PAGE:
Background: The association between total serum cholesterol and health outcomes among older adults is controversial. The objective of the present study was to determine within a cohort of acutely hospitalized disabled elderly patients whether total cholesterol predicts recovery from disability in basic activities of daily living (ADL).
Methods: Patients (3150) 65 years old or older admitted to 81 acute care units in Italy and presenting with ADL disability at hospital admission were included in this study. ADL disability was defined as need of assistance or total dependence in one or more ADLs (eating, dressing, personal hygiene, transferring, and toilet use). Recovery was defined as no disability at hospital discharge in any of the five ADLs considered.
Results: Mean age of study participants was 80.5 +/- 7.2 years, and 1305 (41.1%) were men. The rate of recovery from ADL disability was 14.5% for participants with total cholesterol < 200 mg/dL (n = 306/2108), 20.2% for those with total cholesterol between 200 and 239 mg/dL (n = 144/713), and 23.1% for those with total cholesterol > or = 240 mg/dL (n = 76/329). After adjustment for potential confounders, relative to that of patients with cholesterol < 200 mg/dL, risk ratios for recovery were 1.31 for participants with cholesterol between 200 and 239 mg/dL (95% confidence interval [CI], 1.07-1.62) and 1.36 (95% CI, 1.04-1.79) for those with cholesterol > or = 240 mg/dL. After exclusion of 769 patients with total cholesterol < 145 mg/dL, the risk ratios (compared with those for participants with cholesterol < 200 mg/dL) for recovery were 1.33 (95% CI, 1.07-1.66) for participants with cholesterol between 200 and 239 mg/dL and 1.41 (95% CI, 1.06-1.88) for patients with cholesterol > or = 240 mg/dL.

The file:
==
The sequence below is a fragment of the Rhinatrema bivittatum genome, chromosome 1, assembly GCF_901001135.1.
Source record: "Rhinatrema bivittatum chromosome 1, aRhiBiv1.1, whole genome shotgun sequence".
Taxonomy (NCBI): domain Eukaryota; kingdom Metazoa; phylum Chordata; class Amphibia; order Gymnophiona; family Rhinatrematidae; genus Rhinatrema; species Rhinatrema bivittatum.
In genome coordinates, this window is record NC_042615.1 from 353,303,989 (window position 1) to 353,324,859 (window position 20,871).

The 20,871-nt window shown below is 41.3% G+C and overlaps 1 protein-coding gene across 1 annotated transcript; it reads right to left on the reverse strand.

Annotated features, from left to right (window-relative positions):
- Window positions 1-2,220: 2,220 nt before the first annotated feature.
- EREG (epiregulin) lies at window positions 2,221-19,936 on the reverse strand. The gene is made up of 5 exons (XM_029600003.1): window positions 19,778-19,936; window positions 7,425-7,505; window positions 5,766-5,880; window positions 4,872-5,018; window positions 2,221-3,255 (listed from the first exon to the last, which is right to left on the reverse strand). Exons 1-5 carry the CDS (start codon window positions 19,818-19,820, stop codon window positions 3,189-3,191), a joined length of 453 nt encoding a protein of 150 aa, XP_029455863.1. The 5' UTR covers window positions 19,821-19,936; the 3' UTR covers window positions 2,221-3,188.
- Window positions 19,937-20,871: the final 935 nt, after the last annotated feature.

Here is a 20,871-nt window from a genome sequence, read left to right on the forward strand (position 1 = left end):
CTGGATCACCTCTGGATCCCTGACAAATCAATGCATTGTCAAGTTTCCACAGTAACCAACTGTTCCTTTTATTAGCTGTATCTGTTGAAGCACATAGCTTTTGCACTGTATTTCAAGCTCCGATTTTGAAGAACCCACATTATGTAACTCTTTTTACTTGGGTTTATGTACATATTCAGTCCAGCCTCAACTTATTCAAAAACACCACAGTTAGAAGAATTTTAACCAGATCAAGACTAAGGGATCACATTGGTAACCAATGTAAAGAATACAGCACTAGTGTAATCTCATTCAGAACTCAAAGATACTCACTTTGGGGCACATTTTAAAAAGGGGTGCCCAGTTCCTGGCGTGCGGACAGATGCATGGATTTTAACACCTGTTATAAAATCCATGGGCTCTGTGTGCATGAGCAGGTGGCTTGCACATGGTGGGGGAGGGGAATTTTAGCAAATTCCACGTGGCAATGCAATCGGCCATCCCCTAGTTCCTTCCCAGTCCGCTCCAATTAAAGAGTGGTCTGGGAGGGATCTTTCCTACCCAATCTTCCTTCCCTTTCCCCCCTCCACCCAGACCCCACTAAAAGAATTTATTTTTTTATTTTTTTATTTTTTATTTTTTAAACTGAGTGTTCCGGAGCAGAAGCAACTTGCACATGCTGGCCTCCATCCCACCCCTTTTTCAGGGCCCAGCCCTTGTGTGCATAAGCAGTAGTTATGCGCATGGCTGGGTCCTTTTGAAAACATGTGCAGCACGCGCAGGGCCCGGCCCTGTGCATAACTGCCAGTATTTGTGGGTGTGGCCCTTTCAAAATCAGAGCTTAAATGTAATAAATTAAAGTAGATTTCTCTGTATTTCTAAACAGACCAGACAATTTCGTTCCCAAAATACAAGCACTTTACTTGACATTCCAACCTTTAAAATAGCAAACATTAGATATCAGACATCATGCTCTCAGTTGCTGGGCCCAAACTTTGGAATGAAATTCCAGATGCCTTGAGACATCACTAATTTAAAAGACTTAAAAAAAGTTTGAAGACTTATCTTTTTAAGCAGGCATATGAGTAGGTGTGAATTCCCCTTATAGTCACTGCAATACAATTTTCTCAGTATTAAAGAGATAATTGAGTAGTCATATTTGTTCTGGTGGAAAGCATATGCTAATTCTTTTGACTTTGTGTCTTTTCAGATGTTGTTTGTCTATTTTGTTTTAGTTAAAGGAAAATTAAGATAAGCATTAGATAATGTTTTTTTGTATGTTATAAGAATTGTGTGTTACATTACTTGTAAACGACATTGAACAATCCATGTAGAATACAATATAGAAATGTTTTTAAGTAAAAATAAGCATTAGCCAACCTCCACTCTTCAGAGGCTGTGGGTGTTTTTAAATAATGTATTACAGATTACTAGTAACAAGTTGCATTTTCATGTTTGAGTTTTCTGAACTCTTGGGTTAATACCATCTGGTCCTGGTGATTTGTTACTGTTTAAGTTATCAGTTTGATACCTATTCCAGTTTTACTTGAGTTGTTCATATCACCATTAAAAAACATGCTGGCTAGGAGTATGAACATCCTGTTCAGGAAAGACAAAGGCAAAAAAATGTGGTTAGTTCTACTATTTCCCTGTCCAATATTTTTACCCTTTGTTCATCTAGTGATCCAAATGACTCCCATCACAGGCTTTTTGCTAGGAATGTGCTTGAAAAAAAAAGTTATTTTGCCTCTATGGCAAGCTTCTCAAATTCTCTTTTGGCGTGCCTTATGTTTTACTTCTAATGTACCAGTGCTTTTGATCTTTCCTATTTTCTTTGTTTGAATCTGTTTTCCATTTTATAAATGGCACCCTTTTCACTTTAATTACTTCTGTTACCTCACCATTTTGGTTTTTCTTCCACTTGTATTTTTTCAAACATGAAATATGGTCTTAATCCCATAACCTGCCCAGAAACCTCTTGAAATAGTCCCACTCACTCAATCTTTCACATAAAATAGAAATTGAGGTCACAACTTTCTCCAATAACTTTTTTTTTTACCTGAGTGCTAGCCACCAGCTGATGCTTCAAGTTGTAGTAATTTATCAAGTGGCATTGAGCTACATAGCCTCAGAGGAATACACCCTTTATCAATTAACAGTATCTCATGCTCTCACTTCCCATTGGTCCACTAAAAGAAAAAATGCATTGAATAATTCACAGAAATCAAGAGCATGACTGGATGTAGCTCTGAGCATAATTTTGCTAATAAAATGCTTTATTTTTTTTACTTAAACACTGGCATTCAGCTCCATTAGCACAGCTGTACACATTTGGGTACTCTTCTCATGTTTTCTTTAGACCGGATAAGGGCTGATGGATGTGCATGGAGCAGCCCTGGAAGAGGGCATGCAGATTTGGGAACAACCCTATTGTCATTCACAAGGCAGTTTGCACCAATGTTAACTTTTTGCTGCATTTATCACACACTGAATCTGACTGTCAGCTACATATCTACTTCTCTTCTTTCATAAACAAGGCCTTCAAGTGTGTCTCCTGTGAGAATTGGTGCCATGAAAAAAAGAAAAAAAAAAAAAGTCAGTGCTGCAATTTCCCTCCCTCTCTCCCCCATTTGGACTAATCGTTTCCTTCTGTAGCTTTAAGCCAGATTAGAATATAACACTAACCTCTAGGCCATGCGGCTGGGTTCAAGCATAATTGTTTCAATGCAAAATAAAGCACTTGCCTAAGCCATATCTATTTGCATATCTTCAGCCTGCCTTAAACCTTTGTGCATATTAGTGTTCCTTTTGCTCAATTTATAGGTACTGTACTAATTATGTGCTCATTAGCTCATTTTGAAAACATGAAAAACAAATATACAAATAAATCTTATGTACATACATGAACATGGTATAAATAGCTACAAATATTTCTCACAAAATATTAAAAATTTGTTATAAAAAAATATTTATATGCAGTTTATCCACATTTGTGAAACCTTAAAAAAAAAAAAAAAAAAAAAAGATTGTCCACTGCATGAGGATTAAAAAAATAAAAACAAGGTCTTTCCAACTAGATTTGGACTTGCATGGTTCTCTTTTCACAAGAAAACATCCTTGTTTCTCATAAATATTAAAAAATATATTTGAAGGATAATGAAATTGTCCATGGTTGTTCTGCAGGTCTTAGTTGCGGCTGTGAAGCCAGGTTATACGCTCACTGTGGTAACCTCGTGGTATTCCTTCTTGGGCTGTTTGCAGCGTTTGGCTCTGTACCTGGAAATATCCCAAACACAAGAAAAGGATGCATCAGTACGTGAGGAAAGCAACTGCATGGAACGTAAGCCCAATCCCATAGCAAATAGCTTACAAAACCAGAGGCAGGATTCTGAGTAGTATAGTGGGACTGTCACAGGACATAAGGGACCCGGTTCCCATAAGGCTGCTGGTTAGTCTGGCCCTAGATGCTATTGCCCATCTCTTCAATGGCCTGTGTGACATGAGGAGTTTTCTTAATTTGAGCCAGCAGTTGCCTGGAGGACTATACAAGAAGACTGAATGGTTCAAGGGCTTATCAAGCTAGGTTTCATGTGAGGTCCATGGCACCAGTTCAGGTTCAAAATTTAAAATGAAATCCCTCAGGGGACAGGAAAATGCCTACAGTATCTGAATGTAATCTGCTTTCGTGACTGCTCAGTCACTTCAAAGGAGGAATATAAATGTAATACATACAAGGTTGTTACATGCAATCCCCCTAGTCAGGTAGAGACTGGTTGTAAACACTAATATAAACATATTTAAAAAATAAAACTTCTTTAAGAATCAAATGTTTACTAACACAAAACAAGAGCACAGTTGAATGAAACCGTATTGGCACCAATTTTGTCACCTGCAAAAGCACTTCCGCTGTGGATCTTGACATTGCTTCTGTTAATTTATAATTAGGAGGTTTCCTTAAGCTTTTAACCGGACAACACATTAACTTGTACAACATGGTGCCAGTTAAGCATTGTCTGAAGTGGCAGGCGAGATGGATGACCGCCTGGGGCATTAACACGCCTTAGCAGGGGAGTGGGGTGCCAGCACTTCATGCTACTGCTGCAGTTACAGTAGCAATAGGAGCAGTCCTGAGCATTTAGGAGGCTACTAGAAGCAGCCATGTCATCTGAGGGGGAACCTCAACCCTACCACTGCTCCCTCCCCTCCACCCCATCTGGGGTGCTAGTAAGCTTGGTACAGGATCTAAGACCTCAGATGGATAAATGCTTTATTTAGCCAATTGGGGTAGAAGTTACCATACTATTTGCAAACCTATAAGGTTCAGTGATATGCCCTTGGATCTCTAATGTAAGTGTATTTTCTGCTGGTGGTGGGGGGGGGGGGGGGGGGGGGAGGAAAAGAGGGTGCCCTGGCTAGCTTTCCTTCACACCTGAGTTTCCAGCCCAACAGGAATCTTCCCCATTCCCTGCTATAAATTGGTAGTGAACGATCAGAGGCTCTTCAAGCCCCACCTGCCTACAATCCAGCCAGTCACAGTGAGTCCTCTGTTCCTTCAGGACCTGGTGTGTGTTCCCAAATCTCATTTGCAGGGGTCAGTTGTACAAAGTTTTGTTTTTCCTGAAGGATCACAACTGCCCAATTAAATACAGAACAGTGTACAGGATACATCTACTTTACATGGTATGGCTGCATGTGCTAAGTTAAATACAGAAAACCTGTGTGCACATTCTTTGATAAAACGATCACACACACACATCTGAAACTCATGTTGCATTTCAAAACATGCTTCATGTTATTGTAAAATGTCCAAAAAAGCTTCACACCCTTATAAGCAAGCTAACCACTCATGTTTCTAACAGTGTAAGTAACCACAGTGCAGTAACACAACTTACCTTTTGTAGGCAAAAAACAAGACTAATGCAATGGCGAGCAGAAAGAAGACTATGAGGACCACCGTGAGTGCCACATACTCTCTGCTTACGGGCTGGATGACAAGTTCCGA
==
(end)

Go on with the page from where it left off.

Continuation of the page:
Conclusions: Among hospitalized disabled older adults, elevated levels of cholesterol are associated with increased rate of recovery from ADL disability.